By Tim Binnall
A fascinating new study argues that reports of Nessie-like sea monsters can be traced back to the public's fascination with dinosaurs which exploded when fossils of the ancient creatures were first discovered. Charles Paxton and Darren Naish reportedly collected over 1,500 accounts of mysterious aquatic beasts dating all the way back to 1801 and subjected the data to a statistical study in search of possible trends over time. What the researchers found was a distinct uptick in the number of long-necked plesiosaur-like creatures which began at around the same period in the 19th century when dinosaur fossils were first being found.
Incredibly, their paper observes, as our understanding of aquatic dinosaurs grew, so too did the frequency of contemporaneous reports featuring the fantastic beasts, increasing from around 10 percent in the early 1800s to nearly half of such sightings taking place in the 1930s. This 'dinomania,' as the researchers call it, appears to have had an influence on the creation of the infamous 1934 hoaxed image of the Loch Ness Monster known as the Surgeon's photo which depicted the legendary creature as a remnant plesiosaur. In turn, the frenzy surrounding that story seemingly solidified the transition in perception of 'sea monsters' from serpents to aquatic dinosaurs.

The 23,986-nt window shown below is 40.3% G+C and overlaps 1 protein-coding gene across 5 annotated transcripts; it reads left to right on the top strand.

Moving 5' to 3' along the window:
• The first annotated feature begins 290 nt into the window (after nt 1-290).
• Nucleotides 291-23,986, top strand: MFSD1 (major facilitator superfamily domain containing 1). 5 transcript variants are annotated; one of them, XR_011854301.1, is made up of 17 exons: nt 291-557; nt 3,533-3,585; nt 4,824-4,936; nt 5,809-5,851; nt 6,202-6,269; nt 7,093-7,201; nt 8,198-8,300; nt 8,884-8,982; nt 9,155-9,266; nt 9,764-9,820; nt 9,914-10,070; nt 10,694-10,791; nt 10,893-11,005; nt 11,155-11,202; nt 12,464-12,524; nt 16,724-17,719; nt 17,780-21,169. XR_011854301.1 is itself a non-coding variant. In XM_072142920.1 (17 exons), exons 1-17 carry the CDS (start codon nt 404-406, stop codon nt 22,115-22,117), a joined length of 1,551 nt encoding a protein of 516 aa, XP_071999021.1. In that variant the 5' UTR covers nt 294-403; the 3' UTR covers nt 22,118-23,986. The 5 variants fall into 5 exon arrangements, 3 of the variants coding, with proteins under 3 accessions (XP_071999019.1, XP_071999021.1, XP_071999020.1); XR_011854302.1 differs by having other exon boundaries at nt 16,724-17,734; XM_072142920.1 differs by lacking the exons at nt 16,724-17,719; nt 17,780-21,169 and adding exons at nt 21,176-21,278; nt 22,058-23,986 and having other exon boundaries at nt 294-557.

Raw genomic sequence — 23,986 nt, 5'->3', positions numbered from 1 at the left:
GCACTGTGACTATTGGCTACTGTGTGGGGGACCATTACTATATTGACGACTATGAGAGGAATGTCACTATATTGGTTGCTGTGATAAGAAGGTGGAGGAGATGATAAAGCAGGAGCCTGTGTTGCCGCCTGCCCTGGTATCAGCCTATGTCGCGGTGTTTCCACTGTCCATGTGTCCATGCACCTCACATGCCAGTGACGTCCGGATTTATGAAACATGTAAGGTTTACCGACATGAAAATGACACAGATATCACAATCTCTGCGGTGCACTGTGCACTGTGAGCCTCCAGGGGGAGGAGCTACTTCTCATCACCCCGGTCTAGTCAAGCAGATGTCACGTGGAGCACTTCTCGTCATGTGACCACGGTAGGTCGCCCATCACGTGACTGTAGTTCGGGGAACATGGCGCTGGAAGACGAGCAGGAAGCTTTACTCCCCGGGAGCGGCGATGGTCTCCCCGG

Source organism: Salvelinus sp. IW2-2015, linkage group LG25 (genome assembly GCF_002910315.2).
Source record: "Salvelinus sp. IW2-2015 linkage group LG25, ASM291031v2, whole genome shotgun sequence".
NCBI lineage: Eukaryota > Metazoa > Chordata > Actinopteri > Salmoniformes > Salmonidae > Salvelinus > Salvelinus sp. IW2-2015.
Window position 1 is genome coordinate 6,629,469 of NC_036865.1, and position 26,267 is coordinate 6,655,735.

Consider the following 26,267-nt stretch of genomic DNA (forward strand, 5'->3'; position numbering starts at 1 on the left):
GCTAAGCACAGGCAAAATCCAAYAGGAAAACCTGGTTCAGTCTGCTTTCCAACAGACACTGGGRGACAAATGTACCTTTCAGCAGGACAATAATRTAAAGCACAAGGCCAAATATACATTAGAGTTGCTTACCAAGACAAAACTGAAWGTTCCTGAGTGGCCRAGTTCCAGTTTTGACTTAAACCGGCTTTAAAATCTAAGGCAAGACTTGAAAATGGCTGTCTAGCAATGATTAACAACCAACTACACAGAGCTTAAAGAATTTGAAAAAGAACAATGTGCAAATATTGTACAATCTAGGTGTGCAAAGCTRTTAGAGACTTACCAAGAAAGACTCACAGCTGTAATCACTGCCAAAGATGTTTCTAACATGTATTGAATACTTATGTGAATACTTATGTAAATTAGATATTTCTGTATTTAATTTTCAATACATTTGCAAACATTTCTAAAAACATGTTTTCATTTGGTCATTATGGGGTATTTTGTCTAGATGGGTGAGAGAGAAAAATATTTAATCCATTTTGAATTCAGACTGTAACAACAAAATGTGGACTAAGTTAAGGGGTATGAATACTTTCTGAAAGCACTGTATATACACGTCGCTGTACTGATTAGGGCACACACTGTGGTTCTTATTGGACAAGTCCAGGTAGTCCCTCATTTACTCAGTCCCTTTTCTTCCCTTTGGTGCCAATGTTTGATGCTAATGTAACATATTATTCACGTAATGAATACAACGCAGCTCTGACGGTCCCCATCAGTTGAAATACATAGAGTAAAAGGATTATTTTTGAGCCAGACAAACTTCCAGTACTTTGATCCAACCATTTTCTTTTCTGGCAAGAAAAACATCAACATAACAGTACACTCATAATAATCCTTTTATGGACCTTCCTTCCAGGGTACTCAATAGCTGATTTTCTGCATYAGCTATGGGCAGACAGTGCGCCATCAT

Although the study doesn't necessarily debunk the existence of unidentified sea creatures lurking in various bodies of water around the world, it does posit that witnesses' interpretation of what they are seeing appears to be as much, if not more, influenced by the zeitgeist than the actual event unfolding before their eyes. It also provides something of an explanation for where the largely implausible idea that 'sea monsters' are remnant dinosaurs came from in the first place. To that end, one wonders if such an examination of the ever-changing shape of UFOs reported by witnesses would result in a similar societal connection as well.